Author Joseph Boyden ended his silence Wednesday, giving interviews on his claims of Native heritage to Globe and Mail and CBC Radio.
In both interviews, Boyden chose his interviewer. For the Globe it was Books editor Mark Medley. You can read the Globe interview here. For CBC’s q, Boyden’s interviewer was his “friend” Candy Palmater. You can listen to the full q interview here.
Boyden defended his claims to Indigenous ancestry in both interviews in a the same way: “A small part of me is Indigenous, but it’s a big part of who I am.”
Here’s some reaction to the two interviews:
APTN tweeted Wednesday it has asked Boyden on multiple occasions for an interview. Boyden has yet to take the outlet up on its requests.
Author @josephboyden is in the media responding to this story by @JorgeBarrera https://t.co/wyQ5ojPQh4@APTNNews has requested a # of invus pic.twitter.com/NXByRJTJ52
— APTN National News (@APTNNews) January 11, 2017
Robert Jago is a researcher who was one of the first to raise question about Boyden’s claims. He’s written for CANADALAND why he did. Jago tweeted as he listened to the interview starting here. His concluding thought:
@rjjago I hope this is him saying that he's not qualified to speak on native politics ever again in the future. 74
— Robert Jago (@rjjago) January 12, 2017
Adam Gaudry, on the faculty of University of Alberta’s Native Studies department, had a detailed breakdown of the CBC interview, starting here:
Sitting down to listen, now. I've researched settler Indigenization for the past few years, seems applicable here:https://t.co/gQMbh6WcNq
— Adam Gaudry (@adamgaudry) January 12, 2017
Author Aaron Paquette was not impressed:
Inconsistent, contradictory, and entitled.
In essence: I can't prove anything but I FEEL it so just trust me. No, it's not in any records
— Aaron Paquette (@aaronpaquette) January 12, 2017
CANADALAND publisher Jesse Brown wonders why CBC let Boyden use them to further his PR push:
1. So it's quite clear that CBC played ball with @josephboyden in an exchange of "exclusive" access for friendly coverage on his terms.
— Jesse Brown (@JesseBrown) January 12, 2017
5.Of course the opposite is true. An accountability intvw comparing what has been represented to what is factual would be far more "real"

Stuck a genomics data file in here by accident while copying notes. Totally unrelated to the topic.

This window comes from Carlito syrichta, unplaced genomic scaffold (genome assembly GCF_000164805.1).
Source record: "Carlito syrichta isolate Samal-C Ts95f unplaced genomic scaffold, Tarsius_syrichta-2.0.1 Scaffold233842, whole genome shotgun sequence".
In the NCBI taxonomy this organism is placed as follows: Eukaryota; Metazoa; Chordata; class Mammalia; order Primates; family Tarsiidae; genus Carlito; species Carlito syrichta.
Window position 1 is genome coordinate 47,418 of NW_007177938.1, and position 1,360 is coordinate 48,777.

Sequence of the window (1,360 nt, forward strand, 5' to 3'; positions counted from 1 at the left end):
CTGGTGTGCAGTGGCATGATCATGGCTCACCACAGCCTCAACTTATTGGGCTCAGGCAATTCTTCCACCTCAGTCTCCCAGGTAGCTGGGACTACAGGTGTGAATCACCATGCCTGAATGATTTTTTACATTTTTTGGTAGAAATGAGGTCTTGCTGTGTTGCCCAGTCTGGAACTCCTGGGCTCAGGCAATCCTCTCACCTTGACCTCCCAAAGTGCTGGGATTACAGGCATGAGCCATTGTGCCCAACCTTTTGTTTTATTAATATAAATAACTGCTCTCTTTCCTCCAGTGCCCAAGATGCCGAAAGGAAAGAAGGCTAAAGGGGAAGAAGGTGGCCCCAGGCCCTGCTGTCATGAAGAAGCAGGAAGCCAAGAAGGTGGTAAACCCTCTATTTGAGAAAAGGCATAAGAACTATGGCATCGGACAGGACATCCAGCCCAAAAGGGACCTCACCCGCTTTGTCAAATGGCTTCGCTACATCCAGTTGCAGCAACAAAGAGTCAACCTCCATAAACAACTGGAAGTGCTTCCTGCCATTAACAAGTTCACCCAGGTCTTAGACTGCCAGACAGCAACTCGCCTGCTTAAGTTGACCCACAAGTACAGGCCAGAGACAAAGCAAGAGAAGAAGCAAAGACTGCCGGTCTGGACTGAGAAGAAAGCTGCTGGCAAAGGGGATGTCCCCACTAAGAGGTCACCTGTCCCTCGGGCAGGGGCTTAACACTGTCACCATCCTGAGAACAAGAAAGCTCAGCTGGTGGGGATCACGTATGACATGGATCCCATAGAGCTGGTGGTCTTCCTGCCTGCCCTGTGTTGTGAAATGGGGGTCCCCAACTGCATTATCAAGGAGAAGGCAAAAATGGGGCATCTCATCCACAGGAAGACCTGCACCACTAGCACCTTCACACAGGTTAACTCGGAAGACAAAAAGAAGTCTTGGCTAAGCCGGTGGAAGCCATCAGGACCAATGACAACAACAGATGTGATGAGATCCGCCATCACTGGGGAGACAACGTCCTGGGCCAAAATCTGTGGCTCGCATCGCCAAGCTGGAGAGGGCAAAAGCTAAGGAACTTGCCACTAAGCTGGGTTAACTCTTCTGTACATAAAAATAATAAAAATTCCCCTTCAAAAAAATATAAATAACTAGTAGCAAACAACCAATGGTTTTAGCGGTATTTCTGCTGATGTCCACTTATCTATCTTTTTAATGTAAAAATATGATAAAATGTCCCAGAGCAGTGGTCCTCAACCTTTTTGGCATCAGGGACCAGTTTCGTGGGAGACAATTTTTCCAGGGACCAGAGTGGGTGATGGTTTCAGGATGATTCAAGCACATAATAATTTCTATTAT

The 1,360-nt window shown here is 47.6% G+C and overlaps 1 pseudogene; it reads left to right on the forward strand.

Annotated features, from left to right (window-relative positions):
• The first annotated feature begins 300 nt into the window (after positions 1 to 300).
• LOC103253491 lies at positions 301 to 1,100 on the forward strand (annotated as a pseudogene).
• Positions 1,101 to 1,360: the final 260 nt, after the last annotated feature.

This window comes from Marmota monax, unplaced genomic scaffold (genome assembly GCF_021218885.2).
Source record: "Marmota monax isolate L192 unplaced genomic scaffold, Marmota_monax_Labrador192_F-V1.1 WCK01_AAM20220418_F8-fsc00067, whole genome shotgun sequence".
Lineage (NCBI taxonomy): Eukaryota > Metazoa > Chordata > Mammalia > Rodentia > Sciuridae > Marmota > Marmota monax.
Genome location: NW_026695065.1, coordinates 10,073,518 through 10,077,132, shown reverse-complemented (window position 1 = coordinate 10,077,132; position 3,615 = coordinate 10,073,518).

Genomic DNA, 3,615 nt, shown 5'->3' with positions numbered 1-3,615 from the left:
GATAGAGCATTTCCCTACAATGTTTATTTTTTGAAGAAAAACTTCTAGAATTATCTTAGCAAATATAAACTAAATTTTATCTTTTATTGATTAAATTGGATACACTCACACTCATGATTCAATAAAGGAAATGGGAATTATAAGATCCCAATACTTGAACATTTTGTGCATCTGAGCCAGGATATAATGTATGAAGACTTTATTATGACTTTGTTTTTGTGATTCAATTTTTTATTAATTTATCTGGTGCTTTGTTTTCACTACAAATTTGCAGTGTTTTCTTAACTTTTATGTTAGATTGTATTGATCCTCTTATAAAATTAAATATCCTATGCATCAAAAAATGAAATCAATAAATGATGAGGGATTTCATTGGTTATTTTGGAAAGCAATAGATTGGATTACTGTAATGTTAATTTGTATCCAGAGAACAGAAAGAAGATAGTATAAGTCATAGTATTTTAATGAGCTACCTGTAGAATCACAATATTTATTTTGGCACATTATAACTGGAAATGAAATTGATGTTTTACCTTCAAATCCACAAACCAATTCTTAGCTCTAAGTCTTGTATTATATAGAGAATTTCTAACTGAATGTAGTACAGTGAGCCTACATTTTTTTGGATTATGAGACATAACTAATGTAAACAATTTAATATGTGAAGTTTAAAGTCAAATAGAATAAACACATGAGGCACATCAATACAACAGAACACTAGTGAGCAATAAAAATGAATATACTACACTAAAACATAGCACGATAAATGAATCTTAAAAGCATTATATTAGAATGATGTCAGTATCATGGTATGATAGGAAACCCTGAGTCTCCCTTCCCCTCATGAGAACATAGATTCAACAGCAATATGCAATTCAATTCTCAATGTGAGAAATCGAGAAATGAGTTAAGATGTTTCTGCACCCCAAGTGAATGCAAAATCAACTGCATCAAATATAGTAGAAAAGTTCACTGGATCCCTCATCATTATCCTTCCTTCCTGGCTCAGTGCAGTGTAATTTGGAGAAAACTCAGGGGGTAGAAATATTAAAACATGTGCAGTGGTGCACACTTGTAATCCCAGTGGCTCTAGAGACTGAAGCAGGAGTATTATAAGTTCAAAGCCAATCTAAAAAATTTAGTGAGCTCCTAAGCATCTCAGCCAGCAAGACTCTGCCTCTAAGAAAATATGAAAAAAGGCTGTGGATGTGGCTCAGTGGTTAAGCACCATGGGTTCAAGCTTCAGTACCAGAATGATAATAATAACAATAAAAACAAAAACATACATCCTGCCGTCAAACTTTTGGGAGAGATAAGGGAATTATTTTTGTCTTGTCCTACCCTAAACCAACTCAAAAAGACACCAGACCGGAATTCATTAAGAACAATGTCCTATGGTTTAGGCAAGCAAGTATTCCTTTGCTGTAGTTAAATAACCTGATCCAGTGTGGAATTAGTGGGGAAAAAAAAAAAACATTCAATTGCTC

— Jesse Brown (@JesseBrown) January 12, 2017
Author and educator Debbie Reese added some context to Boyden’s claims of community adoption:
In his interview, Boyden referenced Native families that adopted him. That's complicated/complex topic that gets used in not-good ways.
— Debbie Reese (@debreese) January 12, 2017
Comedian Ryan McMahon—who recently guested on Short Cuts—said:
Listening to this interview, he not only doesn't get it, he's an asshole too. Holy shit.
— Ryan McMahon (@RMComedy) January 12, 2017
Joseph boyden said he was from specific nations and communities that he knew he wasn't from. This isn't some vague BQ/identity thing
— Fancy Bebamikawe (@FancyBebamikawe) January 12, 2017
Those Boyden interviews are painful. Why would CBC & Globe pander to that? Dude, buck up & sit down with APTN. Your life & career will go on
— sarahpvictoria (@sarahpvictoria) January 12, 2017
The recent Boyden interviews by the CBC & Globe both entail some rather sizable lapses in journalistic standards. Hugely problematic. https://t.co/UukMG8GQ6S
— Ian Mosbγ (@Ian_Mosby) January 12, 2017
Christie Blatchford wrote a column, published Friday in the National Post, excoriating UBC for cancelling an appearance by John Furlong at a fundraising event.
The university had received a complaint asserting that Furlong shouldn’t be given a platform to speak at UBC, because he’s been accused of abusing Aboriginal children when he was a teacher at Immaculata Elementary School in Burns Lake, B.C. You can read about those allegations in an article by freelance journalist Laura Robinson in the Georgia Straight. You can read more in CANADALAND’s coverage, too.
As we’ve written previously, none of the allegations in Robinson’s article have been tested in court. There were two independent civil claims against Furlong that were eventually dismissed. Those suits were brought by individuals who were not written about in Robinson’s story.
Robinson sued Furlong for defamation after he said she had a personal vendetta against him. Robinson lost that suit last year.
Furlong’s lawyer, former lawyer, and speaking agent have all made the case that Furlong has been treated unfairly by UBC in the pages of the Post and the Vancouver Sun. In her column, Blatchford takes up their cause, writing UBC should never have caved to any public complaints, as Furlong had been “vindicated” following Robinson’s defamation lawsuit. You can read Blatchford’s whole column here.
What follows is Robinson’s response, which she sent directly to Blatchford. Robinson also provided a copy to CANADALAND. We’ve lightly edited it to put some of the links directly in the text, correct a typo, and add a photo to provide context. Excerpts from Blatchford’s column have also been bolded to better differentiate them from the text of the letter.
Dear Ms. Blatchford:
Please find below corrections re: your December 30, 2016 column.